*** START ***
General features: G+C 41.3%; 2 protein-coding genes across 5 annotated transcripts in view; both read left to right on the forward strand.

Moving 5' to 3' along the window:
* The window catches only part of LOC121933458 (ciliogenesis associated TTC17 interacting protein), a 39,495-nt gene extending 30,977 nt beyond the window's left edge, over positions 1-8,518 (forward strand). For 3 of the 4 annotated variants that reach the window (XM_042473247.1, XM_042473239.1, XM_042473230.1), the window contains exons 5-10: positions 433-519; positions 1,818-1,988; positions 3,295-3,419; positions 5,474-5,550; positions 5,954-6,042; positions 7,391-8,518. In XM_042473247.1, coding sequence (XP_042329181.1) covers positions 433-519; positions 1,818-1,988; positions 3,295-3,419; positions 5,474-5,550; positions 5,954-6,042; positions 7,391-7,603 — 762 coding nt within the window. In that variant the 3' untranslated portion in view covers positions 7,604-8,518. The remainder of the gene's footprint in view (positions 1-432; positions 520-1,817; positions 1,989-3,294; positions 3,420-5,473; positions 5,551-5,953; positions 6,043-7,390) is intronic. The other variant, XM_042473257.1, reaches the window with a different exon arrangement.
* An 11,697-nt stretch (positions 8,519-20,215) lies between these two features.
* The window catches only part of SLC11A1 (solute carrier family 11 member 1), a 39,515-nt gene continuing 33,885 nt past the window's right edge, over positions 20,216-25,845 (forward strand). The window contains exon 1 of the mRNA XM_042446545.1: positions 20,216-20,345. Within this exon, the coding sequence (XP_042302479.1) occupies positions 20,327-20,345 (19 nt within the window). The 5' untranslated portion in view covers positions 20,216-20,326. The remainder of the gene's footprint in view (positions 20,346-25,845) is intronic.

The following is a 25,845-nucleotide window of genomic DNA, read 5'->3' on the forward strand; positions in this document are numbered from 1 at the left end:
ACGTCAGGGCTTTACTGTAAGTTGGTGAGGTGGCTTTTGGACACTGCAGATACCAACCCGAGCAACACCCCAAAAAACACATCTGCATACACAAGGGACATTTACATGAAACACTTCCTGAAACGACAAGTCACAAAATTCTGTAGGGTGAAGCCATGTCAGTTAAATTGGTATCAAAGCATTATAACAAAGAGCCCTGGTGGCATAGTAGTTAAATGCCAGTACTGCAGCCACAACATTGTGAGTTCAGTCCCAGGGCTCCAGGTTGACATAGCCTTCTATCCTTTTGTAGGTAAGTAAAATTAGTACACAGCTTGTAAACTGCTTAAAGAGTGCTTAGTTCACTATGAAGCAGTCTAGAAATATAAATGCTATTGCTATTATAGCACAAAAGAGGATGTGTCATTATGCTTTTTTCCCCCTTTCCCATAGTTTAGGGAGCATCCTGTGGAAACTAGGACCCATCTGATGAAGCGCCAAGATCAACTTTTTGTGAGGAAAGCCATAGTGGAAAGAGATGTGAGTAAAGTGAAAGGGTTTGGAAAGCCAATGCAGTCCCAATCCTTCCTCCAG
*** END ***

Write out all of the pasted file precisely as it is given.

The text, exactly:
General features: G+C 41.3%; 2 protein-coding genes across 5 annotated transcripts in view; both read left to right on the forward strand.

Moving 5' to 3' along the window:
* The window catches only part of LOC121933458 (ciliogenesis associated TTC17 interacting protein), a 39,495-nt gene extending 30,977 nt beyond the window's left edge, over positions 1-8,518 (forward strand). For 3 of the 4 annotated variants that reach the window (XM_042473247.1, XM_042473239.1, XM_042473230.1), the window contains exons 5-10: positions 433-519; positions 1,818-1,988; positions 3,295-3,419; positions 5,474-5,550; positions 5,954-6,042; positions 7,391-8,518. In XM_042473247.1, coding sequence (XP_042329181.1) covers positions 433-519; positions 1,818-1,988; positions 3,295-3,419; positions 5,474-5,550; positions 5,954-6,042; positions 7,391-7,603 — 762 coding nt within the window. In that variant the 3' untranslated portion in view covers positions 7,604-8,518. The remainder of the gene's footprint in view (positions 1-432; positions 520-1,817; positions 1,989-3,294; positions 3,420-5,473; positions 5,551-5,953; positions 6,043-7,390) is intronic. The other variant, XM_042473257.1, reaches the window with a different exon arrangement.
* An 11,697-nt stretch (positions 8,519-20,215) lies between these two features.
* The window catches only part of SLC11A1 (solute carrier family 11 member 1), a 39,515-nt gene continuing 33,885 nt past the window's right edge, over positions 20,216-25,845 (forward strand). The window contains exon 1 of the mRNA XM_042446545.1: positions 20,216-20,345. Within this exon, the coding sequence (XP_042302479.1) occupies positions 20,327-20,345 (19 nt within the window). The 5' untranslated portion in view covers positions 20,216-20,326. The remainder of the gene's footprint in view (positions 20,346-25,845) is intronic.

The following is a 25,845-nucleotide window of genomic DNA, read 5'->3' on the forward strand; positions in this document are numbered from 1 at the left end:
ACGTCAGGGCTTTACTGTAAGTTGGTGAGGTGGCTTTTGGACACTGCAGATACCAACCCGAGCAACACCCCAAAAAACACATCTGCATACACAAGGGACATTTACATGAAACACTTCCTGAAACGACAAGTCACAAAATTCTGTAGGGTGAAGCCATGTCAGTTAAATTGGTATCAAAGCATTATAACAAAGAGCCCTGGTGGCATAGTAGTTAAATGCCAGTACTGCAGCCACAACATTGTGAGTTCAGTCCCAGGGCTCCAGGTTGACATAGCCTTCTATCCTTTTGTAGGTAAGTAAAATTAGTACACAGCTTGTAAACTGCTTAAAGAGTGCTTAGTTCACTATGAAGCAGTCTAGAAATATAAATGCTATTGCTATTATAGCACAAAAGAGGATGTGTCATTATGCTTTTTTCCCCCTTTCCCATAGTTTAGGGAGCATCCTGTGGAAACTAGGACCCATCTGATGAAGCGCCAAGATCAACTTTTTGTGAGGAAAGCCATAGTGGAAAGAGATGTGAGTAAAGTGAAAGGGTTTGGAAAGCCAATGCAGTCCCAATCCTTCCTCCAG